Alumni & Donors

Kabul Entrepreneur Seeks Solution for Literacy Through Technology

A Fulbright scholar from Afghanistan, Bahadur Hellali M.S. ’12 had one of the world’s great cities – New York – within his sight and grasp while at Castle Point. Opportunities lay literally outside his window.

But whether the future computer scientist was speaking with his professors after class, or contemplating in his quieter moments, his thoughts always returned to Afghanistan.

“It always gives me a lot of motivation that my work would have an impact on the country where I live,” he says. “The whole motivation is to make a change. We are moved to be a part of that change.”

In Kabul, Hellali is a full partner with JS Consultancy Services, where he is a program development director working with clients such as the American University of Afghanistan (overhauling their website) and with the government’s education and energy ministries, doing data analysis and enterprise research planning.

But as he helps to advance the economy and governance of his war-torn nation, Hellali is also fulfilling the promise of his Fulbright — to find solutions to international problems. Hellali has decided to tackle the country’s low literacy rate, among the lowest in the world, and confront what may seem like a national problem that actually has much broader impact.

He’s seeking a solution through technology.

Afghanistan’s national literacy rate is 31 percent, according to UNESCO, and significantly lower than that among women. Working with a four-person team — an education expert, a researcher, an assistant researcher/tech support person, with himself as the technology expert – Hellali plans to launch a pilot literacy program that will use an Android smart tablet to bring a mobile literacy program to those who otherwise wouldn’t have access to it.

The project, supported by the team’s own private fundraising, will recruit 20 Afghans of different backgrounds who can neither read nor write. Using literacy materials developed by the country’s education ministry, the team will customize a series of reading exercises that students complete each week over an eight-week period. Much of the material would be customized to include words that apply to each student’s line of work. The advantage of using a mobile device is that students can hold down jobs to support their families while developing their literacy skills during their free time, since literacy classes in the country tend to be offered only during daytime work hours.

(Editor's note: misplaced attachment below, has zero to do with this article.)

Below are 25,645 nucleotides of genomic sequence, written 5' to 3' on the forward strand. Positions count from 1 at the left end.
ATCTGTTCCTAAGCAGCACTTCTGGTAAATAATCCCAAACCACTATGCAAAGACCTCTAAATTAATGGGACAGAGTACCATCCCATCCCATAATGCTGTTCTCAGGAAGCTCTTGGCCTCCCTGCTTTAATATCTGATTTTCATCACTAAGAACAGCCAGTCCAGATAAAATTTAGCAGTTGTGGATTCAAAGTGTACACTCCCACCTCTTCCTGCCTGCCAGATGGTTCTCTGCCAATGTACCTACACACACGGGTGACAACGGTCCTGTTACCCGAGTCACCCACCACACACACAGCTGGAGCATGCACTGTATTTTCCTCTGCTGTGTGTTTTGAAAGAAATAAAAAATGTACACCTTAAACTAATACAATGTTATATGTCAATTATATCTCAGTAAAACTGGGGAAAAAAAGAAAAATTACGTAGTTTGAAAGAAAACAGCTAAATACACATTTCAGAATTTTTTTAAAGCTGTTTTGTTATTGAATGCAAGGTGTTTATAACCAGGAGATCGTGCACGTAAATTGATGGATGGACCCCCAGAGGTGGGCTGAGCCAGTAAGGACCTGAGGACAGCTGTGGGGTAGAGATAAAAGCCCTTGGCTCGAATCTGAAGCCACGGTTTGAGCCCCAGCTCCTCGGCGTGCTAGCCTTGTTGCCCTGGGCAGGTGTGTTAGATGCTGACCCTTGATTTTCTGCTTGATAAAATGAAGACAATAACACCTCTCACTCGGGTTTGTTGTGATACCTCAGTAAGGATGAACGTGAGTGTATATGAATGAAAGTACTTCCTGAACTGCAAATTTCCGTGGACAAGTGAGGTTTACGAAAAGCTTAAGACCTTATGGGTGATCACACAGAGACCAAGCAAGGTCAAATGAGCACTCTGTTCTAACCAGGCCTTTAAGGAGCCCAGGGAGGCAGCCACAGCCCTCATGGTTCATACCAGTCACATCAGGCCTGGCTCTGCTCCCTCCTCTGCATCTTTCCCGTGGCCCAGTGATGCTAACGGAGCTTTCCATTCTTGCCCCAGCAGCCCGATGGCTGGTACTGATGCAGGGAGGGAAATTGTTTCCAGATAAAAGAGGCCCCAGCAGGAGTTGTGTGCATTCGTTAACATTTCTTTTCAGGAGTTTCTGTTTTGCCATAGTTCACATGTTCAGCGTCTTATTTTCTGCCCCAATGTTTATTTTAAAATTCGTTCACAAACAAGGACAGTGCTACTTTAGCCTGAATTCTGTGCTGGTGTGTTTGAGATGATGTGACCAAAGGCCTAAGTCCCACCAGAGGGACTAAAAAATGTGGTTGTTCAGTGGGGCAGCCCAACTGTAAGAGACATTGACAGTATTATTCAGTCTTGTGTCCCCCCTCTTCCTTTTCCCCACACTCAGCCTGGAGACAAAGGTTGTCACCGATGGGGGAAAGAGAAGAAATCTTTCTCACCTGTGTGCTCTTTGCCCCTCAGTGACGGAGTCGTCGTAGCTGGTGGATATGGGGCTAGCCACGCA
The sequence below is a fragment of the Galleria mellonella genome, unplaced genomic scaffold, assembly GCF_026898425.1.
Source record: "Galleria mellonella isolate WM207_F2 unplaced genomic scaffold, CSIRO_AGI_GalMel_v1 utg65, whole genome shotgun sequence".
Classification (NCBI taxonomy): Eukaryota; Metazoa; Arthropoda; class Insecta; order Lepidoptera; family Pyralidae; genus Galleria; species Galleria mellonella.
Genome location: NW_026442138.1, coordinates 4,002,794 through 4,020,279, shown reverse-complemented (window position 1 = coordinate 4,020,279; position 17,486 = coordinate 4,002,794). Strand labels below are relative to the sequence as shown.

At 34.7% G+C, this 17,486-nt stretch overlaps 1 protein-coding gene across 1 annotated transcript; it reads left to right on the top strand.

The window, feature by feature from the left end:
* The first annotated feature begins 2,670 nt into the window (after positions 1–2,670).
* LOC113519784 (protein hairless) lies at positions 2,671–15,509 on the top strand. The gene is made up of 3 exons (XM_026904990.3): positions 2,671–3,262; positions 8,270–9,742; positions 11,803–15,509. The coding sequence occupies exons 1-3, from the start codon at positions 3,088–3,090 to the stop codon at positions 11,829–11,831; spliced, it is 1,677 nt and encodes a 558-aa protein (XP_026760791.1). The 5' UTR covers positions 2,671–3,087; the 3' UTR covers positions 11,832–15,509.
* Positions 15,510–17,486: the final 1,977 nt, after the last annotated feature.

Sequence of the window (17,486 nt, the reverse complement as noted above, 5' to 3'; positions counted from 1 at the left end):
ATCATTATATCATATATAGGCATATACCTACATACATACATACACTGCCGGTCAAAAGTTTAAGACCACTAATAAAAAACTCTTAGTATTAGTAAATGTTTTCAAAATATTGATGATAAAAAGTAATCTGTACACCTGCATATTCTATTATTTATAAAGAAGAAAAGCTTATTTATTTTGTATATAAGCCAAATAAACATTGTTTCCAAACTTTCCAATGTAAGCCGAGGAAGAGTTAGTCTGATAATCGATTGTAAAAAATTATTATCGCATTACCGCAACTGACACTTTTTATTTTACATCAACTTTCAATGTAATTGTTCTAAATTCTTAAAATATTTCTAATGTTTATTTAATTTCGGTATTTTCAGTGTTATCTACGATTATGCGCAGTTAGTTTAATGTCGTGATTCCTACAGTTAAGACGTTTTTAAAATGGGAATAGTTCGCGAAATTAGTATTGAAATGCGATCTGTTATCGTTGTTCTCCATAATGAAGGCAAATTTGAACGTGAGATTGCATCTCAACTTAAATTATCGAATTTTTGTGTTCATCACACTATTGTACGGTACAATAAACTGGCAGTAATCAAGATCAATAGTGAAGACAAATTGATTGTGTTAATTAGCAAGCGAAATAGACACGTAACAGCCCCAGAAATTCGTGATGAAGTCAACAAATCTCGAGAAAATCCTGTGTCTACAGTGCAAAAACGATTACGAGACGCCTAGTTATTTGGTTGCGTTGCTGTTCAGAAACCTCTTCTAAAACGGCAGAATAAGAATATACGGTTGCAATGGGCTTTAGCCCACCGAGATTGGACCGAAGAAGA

The goal is for students to learn to read basic words by the end of eight weeks, and that the U.S. Agency for International Development (USAID) and other partners will provide funding.

“We are hoping, sure, that we’ll get good results, donors will be interested, and that we’ll have an impact on our society,” Hellali says during a phone interview from his apartment in Kabul.

He also mentions another project — a system to help improve maternal and infant health and reduce death and disease in the country’s remote villages. Women and newborns in these areas often lack proper medical care, and mortality rates are high.

Currently, community health workers use pen and paper to record data on these deceased patients, and it can take months for the data to be collected and analyzed. Hellali has helped develop an automated verbal autopsy tool through which workers would report the data by simply dialing a number on their phones and the system would automatically collect the data and make it ready for analysis. Timely data analysis will not only improve maternal and infant health but will also help in lowering the mortality and morbidity rate among this population, Hellali says. A high-level prototype has been developed to shop to donors.

Hellali, with a B.S. in computer science from Kabul University, brings long technical experience to these challenges. He founded LEMA Network, which offers in-house web and desktop data base services, in 2007 and also worked as a software developer in Kabul with the Afghanistan Reconstruction Trust Fund/International Relief and Development, under a World Bank Monitoring Program.

Hellali, who left Afghanistan in 1997 for Pakistan, fleeing both civil war, returned to his country in late 2002. He lives in Kabul with his wife and seven-month-old daughter.

Photo caption:

Bahadur Hellali M.S. ’12, right, is an entrepreneur based in Kabul, Afghanistan who is using technology to address the challenges of literacy and maternal healthcare in his country. Here, he and a colleague examine an Android smart tablet to be used for the literacy project that Hellali is launching.